Handling paper for printmaking requires impeccable cleanliness. Smudges are easy to come by, especially in a studio that uses something as color-rich and sticky as slow-drying oil-based ink.
[Pretty plywood with wet shellac]
While the printmaking studio shares the space with a wood shop, a weaving studio, and a sewing studio, there is not enough space for a dedicated clean paper tearing table. Every table gets used for multiple purposes and nothing is as clean as a white sheet of paper. I learned the hard way that I cannot ever get the glass ink slab clean enough to tear paper on so I got creative.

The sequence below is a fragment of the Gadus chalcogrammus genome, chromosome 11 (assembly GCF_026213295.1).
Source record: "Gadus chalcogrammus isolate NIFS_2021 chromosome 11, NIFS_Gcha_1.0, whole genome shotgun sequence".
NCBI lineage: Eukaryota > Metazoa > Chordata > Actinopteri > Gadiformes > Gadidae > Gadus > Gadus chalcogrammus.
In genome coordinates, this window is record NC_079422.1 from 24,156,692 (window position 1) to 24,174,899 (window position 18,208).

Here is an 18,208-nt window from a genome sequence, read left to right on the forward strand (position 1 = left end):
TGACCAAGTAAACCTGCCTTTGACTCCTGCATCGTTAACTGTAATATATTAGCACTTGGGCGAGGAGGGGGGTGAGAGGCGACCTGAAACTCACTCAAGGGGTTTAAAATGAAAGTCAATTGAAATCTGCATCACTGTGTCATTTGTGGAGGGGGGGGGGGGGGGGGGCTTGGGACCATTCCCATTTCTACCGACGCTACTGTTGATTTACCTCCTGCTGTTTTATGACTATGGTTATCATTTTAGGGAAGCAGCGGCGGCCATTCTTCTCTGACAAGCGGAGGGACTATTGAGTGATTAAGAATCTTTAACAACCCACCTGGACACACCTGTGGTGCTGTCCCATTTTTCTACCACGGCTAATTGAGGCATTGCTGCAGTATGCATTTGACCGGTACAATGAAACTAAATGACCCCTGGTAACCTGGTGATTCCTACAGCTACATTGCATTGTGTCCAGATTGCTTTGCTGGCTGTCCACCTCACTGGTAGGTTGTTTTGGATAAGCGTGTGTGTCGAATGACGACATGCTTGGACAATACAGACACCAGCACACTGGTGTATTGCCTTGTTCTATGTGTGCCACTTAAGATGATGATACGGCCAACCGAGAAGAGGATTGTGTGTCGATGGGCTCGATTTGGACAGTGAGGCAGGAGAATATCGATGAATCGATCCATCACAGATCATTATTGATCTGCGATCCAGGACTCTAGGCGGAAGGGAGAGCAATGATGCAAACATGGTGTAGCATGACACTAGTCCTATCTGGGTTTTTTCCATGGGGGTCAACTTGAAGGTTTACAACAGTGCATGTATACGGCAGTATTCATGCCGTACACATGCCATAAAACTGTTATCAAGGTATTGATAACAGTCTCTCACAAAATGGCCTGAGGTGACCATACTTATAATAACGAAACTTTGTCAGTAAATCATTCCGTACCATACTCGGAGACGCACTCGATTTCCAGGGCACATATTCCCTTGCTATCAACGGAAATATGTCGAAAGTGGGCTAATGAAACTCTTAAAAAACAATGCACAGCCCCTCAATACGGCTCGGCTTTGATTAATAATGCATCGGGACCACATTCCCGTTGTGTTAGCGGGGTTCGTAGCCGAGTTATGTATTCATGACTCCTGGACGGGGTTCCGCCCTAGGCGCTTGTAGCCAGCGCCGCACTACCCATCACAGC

My answer is to shellac one small sheet of plywood so that it can be kept clean and then designate it as “spotless”. Shellac is impervious to oil-based and water-based cleaners. This plywood surface can be brought out for paper tearing operations and put away immediately to keep it clean.
Few things are as frustrating as pulling a perfect print only to notice afterward that the paper had a prominent smudge. This system should keep the paper pristine until it’s ready to be printed on. Then, good cleanliness procedures around the printmaking process will keep it that way.